It's probably the most highly anticipated film of the year, but does Christopher Nolan's Interstellar live up to its much-hyped arrival?
Interstellar comes looming out of the screen like a huge and beautifully designed piece of machinery, trailing the kind of hype normally reserved for Spielberg or Scorsese. Director Christopher Nolan—the man behind the Dark Knight trilogy and Inception—is one of the few mainstream filmmakers to combine big-budget spectacle with intellectual depth, and he certainly doesn’t patronise his audience. But while Interstellar is ambitious, full of ideas and visually stunning, it’s also overlong, corny and, at times, downright silly. What could have been the movie of the year is, in truth, a bit of a disappointment.
The film starts with a number of talking heads discussing an apparent ecological disaster that threatens the human race with extinction. Matthew McConaughey plays Cooper, a widowed engineer turned farmer who fears for the future of his family in the face of crop failure and increasingly threatening dust storms. One day—either by divine providence, alien intervention or sheer coincidence—they receive a message that directs them to a remote NASA airbase, where Cooper learns about a secret space mission to find other habitable planets. Despite the near three-hour running time, this set up feels very rushed. Before you know it, Cooper has agreed to commandeer an experimental craft and is being flung into the outer reaches of space with scientists Amelia Brand (Anne Hathaway), Romilly (David Gyasi) and Doyle (Wes Bentley). There’s also TARS, a chirpy onboard computer voiced by Bill Irwin, which recalls the more reserved HAL in Stanley Kubrick’s 2001: A Space Odyssey.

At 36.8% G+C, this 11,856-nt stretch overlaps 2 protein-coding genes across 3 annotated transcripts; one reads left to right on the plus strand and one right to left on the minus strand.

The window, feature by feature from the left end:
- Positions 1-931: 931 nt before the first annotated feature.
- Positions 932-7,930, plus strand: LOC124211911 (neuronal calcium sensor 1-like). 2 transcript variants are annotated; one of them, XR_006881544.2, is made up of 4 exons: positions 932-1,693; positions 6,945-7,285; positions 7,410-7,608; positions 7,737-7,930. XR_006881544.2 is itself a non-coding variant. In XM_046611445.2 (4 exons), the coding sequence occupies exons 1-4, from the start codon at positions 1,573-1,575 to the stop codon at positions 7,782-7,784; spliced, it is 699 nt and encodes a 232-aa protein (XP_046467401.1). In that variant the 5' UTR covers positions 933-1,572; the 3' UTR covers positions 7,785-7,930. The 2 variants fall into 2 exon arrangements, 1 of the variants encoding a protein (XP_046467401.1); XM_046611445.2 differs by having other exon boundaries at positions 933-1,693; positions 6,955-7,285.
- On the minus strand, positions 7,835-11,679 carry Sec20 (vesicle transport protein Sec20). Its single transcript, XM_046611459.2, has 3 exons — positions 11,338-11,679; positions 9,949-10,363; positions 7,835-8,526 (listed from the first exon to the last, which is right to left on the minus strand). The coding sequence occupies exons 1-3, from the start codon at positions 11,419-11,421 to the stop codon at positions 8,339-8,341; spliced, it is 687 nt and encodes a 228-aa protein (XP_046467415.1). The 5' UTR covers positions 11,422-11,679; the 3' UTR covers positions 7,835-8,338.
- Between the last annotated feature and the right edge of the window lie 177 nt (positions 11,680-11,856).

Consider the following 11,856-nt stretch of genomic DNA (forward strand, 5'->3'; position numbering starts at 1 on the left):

Nor is this the only reference to 2001. Nolan is clearly in awe of Kubrick’s masterpiece, and much of Interstellar plays like tribute to the senior director’s film: you can see it in the eerie moments of silence, the overarching, ponderous tone, and the Stargate-like sequence that makes up most of the final act. But these numerous references only emphasise the gulf in quality: if you’re going to remind people of the greatest sci-fi movie of all time, you’d better be pretty damn great yourself.
Sadly, though, Interstellar bites off more than it can chew. The exposition is often clumsy—characters frequently stand around explaining the plot, even drawing diagrams at particularly tricky moments. This attempt to avoid confusion renders much of the dialogue clunky and banal. One long speech, in which Anne Hathaway discusses love and how it defies scientific analysis, provoked titters at the screening I attended. Worse still, it leaves the audience with little work to do. For all its apparent depth, Interstellar, unlike 2001, isn’t the kind of film that stands up to repeated viewings.
That said, there’s plenty to admire. The soundtrack by Hans Zimmer is more subtle than you’d expect, deftly balancing suspense and drama. The visual effects are consistently great, not least a nail-biting space-docking sequence that equals anything in Gravity. Best of all, there’s a cameo appearance by Matt Damon at the halfway point that really brings the film to life and puts most of the other performances in the shade.
But although you can’t fault its ambition, Interstellar is frustrating rather than mind-blowing. In aiming for the stars, Nolan has hit the ceiling.
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